50/50 opened to $8.6 million from 2,458 theaters, which is the lowest debut ever for a Seth Rogen movie. Considering the grim subject matter, though, that's not an entirely awful start, and an "A-" CinemaScore should translate in to decent word-of-mouth in coming weeks. The audience was 54 percent female and 57 percent under 30 years old.
50/50 had a hot young cast, and strong reviews and word-of-mouth, but all of that only goes so far. The marketing was ultimately too lukewarm: by attempting to off-set the cancer plotline and dreary gray palette with random jokes and the uplifting tagline "Beat the Odds," the movie's story and characters were diluted and instead it came off as a somewhat sad buddy comedy. It could hang on well moving foward, though it will be tough to match star Joseph Gordon-Levitt's 2009 hit (500) Days of Summer ($32.4 million).
Dream House scared up a meek $8.1 million. That's just a fraction of haunted house movies like The Skeleton Key ($16.1 million) and The Amityville Horror ($23.5 million), and it's even off a bit from Dark Water ($9.9 million). The movie received a "B" CinemaScore and the audience was 54 percent female and 62 percent under the age of 25. Hispanics were the largest ethnic group in attendance at 38 percent, which tends to be the case with supernatural thrillers.
The combined star wattage of Daniel Craig, Rachel Weisz and Naomi Watts couldn't save Dream House from a vague marketing effort that failed to firmly place the movie in a genre (it seemed to fluctuate between supernatural and psychological thriller) or generate any kind of scares. It doesn't help that it wasn't screened for critics and ultimately wound up with a terrible 5 percent fresh rating on Rotten Tomatoes. Between this and July's Cowboys & Aliens, it's starting to appear like Craig isn't much of a draw outside of the James Bond franchise.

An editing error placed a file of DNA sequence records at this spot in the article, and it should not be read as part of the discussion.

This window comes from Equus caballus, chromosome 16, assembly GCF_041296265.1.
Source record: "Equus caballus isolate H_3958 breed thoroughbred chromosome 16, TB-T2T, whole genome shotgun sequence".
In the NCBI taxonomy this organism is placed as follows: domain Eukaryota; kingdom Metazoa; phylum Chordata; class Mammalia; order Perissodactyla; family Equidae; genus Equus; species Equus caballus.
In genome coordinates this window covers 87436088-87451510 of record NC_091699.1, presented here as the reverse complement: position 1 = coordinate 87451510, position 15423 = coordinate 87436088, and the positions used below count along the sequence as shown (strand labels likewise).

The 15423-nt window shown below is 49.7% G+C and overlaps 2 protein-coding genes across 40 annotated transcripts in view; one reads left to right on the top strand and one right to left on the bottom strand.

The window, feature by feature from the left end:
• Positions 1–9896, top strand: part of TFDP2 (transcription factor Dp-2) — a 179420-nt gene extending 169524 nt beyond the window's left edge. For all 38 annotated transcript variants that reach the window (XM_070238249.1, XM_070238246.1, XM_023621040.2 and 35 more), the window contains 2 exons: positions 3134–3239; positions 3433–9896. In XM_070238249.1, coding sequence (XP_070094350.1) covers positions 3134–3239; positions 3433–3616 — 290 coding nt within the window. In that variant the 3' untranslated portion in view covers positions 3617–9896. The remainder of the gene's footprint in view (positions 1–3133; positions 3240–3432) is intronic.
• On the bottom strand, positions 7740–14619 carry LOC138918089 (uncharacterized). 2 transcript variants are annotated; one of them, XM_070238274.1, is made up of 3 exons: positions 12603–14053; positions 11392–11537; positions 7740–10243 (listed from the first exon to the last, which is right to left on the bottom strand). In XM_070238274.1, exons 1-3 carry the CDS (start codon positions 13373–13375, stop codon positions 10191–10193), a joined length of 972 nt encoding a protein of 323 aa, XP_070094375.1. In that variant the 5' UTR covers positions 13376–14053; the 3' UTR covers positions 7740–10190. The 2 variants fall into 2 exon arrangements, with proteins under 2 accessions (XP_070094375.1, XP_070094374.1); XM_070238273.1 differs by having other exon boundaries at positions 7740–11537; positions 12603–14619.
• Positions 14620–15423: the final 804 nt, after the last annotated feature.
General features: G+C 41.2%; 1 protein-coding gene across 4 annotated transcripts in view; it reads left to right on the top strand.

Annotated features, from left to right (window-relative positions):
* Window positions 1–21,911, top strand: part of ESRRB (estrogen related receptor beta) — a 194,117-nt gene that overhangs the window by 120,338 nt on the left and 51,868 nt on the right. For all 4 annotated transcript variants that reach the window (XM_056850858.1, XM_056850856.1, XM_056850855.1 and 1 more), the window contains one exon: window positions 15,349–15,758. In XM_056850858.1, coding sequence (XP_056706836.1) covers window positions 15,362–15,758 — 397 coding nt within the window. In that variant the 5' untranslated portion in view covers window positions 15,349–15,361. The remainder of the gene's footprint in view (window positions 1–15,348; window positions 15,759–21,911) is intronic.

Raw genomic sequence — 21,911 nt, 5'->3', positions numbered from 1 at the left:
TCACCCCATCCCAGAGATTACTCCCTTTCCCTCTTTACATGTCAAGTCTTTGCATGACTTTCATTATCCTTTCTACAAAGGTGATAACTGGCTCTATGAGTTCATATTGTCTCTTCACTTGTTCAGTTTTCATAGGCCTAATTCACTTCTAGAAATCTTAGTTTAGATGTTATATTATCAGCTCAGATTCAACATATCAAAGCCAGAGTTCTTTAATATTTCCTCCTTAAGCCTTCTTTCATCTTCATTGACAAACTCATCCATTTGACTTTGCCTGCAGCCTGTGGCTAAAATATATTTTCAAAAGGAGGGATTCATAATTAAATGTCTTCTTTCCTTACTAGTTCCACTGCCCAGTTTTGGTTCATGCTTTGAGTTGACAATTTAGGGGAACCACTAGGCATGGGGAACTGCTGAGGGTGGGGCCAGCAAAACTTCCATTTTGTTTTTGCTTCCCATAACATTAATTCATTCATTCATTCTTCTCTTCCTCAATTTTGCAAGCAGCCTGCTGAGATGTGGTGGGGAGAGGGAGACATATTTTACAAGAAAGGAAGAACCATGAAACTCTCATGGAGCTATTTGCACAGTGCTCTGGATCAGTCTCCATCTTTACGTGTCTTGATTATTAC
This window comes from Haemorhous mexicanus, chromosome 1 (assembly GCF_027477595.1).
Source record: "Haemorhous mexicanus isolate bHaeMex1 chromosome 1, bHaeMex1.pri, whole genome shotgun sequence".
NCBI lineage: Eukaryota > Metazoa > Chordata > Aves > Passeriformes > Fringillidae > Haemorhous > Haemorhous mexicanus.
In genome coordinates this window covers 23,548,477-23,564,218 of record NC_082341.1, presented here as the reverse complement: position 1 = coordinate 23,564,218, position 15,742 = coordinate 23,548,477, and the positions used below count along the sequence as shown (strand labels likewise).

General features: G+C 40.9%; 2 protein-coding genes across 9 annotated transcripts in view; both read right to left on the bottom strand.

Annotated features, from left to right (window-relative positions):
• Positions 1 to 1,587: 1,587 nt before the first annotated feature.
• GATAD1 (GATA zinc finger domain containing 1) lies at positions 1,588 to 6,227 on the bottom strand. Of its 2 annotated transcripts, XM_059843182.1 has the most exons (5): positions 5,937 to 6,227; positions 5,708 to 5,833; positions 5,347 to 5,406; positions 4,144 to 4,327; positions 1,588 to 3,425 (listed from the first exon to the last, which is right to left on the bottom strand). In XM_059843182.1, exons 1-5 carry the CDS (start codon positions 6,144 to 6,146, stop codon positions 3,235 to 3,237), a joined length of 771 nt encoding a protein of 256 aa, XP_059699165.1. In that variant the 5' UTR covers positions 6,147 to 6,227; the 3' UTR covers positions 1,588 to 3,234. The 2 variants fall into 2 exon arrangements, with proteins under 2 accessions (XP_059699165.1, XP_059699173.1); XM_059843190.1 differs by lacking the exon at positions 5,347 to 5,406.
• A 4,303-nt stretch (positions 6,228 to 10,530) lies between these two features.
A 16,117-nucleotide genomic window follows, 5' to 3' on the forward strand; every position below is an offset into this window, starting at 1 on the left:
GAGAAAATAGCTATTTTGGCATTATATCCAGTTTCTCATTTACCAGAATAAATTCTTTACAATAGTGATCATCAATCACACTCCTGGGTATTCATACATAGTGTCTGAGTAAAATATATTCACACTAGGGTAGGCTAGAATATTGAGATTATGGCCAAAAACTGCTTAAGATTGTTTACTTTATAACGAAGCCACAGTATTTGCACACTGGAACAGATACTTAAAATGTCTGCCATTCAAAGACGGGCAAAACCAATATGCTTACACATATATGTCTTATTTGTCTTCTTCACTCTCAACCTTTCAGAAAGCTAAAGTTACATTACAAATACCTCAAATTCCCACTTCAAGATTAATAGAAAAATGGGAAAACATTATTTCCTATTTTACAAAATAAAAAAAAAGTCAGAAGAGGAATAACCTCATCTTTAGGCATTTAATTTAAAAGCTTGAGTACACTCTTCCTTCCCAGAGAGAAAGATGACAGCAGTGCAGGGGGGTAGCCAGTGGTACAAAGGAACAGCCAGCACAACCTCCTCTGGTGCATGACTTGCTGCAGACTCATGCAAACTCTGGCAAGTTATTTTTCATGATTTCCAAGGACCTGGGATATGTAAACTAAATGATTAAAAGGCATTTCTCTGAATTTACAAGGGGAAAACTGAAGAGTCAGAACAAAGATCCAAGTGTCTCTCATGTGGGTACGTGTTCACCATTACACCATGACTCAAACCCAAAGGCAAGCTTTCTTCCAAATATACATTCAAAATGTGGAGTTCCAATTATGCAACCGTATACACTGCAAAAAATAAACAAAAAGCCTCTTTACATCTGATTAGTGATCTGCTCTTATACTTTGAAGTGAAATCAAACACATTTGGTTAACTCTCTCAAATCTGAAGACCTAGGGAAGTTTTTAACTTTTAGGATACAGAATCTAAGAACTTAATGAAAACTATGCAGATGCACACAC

Abduction fell 49 percent to $5.6 million for a total of $19.1 million. Killer Elite dipped 47 percent to $4.9 million and it's total reached $17.5 million.
What's Your Number? wound up in eighth place with a terrible $5.4 million. That's the fifth-worst debut ever for a movie in more than 3,000 theaters, and is just over one-third of the opening of star Anna Faris's The House Bunny ($14.5 million). The movie received a decent "B" CinemaScore, and the audience was 63 percent female and 63 percent over the age of 25.
A brief mea culpa: I gambled by predicting over $14 million for What's Your Number? this weekend and clearly got burned. Honestly, though, it was hard to look at any of the relevant metrics and forecast an opening below $10 million, and there were likely some odd intangibles in play here. Perhaps it's that star Anna Faris has cooled off a bit in the three years since The House Bunny. Or maybe the title's bluntness about sex turned some viewers off. Or it could be that What's Your Number? just looked like an uninspiring retread following a Summer chock-full of successful female-oriented movies like Bridesmaids and Bad Teacher. As is often the case, all of these factors probably added up in one way or another to generate one of the worst wide release debuts in quite some time.